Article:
The Southern African news website reports that: “The provision of clean drinking water is a priority in affected areas with reports emerging that citizens of Beira, a city of 500,000 people, have taken to drinking the stagnant water that has gathered on the side of the road as relief efforts struggle to restore life in the region to normal. Hunger and water shortages have further increased the risk of Cholera infection as desperate people take to eating and drinking contaminated food and water. The United Nations estimates that 1.8 million people in Mozambique, Malawi and Zimbabwe are in need of aid, primarily food, clean drinking water and medical supplies. Mozambique President Filipe Nyusi has declared that all healthcare in the regions affected will be free until such time as the crisis has been warded off.”

In neighboring Zimbabwe, the government of President Emmerson Mnangagwa has taken a leading role in mobilizing aid to the damaged regions of the country. Most of the damage has taken place in Manicaland and Masvingo provinces, with the towns of Chimanimani, Chipenge and Bikita bearing the brunt of the storm.

There have been over 100 people killed in the disaster in Zimbabwe while some 200,000 have been in the direct line of cyclone Idai on the border with Mozambique. The government in Harare reported on March 28 that $100 million is being allocated for aid and reconstruction of the damaged areas.

Malawi reports that 90,000 people were displaced by the cyclone. One aid organization based Ireland called Concern reported that anywhere between 80 to 100 percent of the maize crop has been destroyed by the winds and flooding.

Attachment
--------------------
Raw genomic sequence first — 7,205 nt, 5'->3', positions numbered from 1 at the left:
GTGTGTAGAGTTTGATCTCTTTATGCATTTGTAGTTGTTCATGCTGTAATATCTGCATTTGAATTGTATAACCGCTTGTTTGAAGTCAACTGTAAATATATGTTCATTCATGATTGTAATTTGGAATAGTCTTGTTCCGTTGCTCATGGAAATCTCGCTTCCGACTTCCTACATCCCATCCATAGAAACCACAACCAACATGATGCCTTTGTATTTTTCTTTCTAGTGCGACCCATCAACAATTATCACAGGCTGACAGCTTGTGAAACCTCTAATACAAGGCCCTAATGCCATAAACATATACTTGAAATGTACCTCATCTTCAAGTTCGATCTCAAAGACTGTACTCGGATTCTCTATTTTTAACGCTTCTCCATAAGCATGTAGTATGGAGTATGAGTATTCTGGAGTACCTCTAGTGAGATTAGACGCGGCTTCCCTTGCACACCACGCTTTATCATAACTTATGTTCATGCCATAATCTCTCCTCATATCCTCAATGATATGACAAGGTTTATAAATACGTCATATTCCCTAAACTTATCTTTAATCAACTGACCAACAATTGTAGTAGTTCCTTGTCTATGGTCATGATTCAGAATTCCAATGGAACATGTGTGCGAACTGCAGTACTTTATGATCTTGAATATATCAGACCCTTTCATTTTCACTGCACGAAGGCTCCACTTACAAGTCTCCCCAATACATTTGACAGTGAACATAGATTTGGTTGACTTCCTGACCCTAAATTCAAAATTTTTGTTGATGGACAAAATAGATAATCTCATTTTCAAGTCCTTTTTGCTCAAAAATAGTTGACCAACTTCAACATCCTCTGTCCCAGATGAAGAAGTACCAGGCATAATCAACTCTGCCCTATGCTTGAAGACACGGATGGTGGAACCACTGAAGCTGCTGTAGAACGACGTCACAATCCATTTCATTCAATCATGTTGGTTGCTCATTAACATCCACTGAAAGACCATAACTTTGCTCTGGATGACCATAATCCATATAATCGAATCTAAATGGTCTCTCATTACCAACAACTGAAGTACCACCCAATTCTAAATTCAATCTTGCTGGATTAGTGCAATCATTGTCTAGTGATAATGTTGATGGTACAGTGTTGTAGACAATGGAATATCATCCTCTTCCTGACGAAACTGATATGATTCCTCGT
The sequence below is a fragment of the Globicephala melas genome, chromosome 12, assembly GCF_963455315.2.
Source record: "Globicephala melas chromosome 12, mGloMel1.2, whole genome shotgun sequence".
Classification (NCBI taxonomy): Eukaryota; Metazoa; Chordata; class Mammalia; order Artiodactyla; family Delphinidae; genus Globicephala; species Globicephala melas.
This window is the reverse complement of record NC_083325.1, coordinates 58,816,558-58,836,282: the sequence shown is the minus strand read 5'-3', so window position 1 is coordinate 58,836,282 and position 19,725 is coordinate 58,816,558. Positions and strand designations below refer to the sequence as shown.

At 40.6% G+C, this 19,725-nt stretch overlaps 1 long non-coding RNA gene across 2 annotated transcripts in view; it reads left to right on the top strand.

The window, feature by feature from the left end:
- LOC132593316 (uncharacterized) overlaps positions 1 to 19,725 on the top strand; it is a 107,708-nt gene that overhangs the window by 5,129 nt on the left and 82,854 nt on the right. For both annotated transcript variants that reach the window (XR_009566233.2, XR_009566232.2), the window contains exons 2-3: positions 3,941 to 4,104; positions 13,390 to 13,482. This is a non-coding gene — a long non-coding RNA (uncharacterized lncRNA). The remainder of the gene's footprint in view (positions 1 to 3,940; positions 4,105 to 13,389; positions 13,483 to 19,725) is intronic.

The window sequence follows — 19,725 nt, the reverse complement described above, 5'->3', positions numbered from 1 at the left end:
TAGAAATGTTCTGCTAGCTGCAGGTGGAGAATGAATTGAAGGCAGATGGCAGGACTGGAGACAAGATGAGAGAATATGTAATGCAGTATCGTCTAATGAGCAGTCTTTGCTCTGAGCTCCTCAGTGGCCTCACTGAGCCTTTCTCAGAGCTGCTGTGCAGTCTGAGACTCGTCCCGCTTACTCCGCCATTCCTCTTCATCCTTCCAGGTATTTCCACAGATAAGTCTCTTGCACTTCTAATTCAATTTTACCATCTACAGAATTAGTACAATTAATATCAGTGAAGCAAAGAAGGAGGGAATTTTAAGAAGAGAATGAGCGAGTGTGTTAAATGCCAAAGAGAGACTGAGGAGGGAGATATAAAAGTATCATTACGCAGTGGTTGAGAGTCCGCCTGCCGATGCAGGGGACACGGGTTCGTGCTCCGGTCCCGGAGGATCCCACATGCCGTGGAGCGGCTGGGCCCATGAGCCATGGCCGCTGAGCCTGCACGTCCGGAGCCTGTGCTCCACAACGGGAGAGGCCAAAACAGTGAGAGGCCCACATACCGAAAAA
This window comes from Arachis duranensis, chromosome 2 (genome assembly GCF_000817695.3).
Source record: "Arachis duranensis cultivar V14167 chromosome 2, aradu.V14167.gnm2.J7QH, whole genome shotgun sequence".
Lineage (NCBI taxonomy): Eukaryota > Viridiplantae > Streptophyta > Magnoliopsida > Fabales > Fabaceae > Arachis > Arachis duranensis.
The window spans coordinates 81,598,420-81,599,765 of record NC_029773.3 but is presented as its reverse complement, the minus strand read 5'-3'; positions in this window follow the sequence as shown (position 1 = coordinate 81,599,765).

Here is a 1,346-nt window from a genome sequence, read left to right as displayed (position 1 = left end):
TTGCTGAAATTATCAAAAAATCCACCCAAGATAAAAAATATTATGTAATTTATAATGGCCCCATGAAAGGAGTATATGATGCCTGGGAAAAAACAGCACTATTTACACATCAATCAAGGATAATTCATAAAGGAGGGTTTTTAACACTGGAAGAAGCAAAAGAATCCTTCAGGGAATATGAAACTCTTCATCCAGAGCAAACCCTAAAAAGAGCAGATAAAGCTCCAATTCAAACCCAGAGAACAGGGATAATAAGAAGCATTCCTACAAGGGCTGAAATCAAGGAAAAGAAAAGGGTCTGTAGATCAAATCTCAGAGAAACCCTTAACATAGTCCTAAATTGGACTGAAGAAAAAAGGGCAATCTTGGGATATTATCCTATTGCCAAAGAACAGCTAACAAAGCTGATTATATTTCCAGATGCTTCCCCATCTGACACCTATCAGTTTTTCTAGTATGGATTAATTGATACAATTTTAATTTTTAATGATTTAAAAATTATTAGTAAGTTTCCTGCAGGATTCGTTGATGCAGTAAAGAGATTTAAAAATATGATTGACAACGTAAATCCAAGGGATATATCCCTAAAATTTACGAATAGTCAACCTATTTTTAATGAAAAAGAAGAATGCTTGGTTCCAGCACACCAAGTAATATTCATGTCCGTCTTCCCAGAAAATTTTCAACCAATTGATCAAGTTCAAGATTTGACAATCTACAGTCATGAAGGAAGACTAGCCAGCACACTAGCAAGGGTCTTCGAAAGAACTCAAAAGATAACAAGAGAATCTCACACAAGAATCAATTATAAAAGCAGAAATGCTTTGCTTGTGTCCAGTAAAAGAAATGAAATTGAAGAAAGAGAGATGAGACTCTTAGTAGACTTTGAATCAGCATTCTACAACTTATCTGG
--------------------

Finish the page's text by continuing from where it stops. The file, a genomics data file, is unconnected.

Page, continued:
Economic challenges within the SADC region

All three states which were the epicenter of Idai are struggling against the broader political and economic forces imposed upon them by the Western industrialized countries. Mozambique, despite its natural resources and strategic location, was compelled in 2018 to renegotiate the terms of its financial obligations internationally.

A former Portuguese colony for five centuries, the people could only obtain their national independence through an armed struggle which lasted for a decade. In 1975, the oppressed nation gained its freedom under the leadership of the Mozambique Liberation Front (FRELIMO), which remains in power today.

The country then served as a rear-base and frontline state supporting the liberation movements in contiguous Zimbabwe and South Africa. As a result, the FRELIMO government was targeted for regime-change where the settler-colony of Rhodesia and South Africa, both backed by imperialism, funded counter-revolutionary groups to undermine the independence and nation-building efforts beginning in the late 1970s.

Since the end of the imperialist-engineered civil war in the early 1990s, Mozambique has been emerging as a developing state. With the energy resource findings of recent years the hopes for an economic take off was promising. However, the decline in commodity prices since 2014, coupled with western-backed loans and other financial obligations, has slowed growth. Other challenges include the emergence last year of an “Islamist”-armed group in the north which has engaged in infrastructural sabotage and murder against civilians. Consequently, the FRELIMO government must focus much-needed resources on defense and security concerns to repel the violent threats.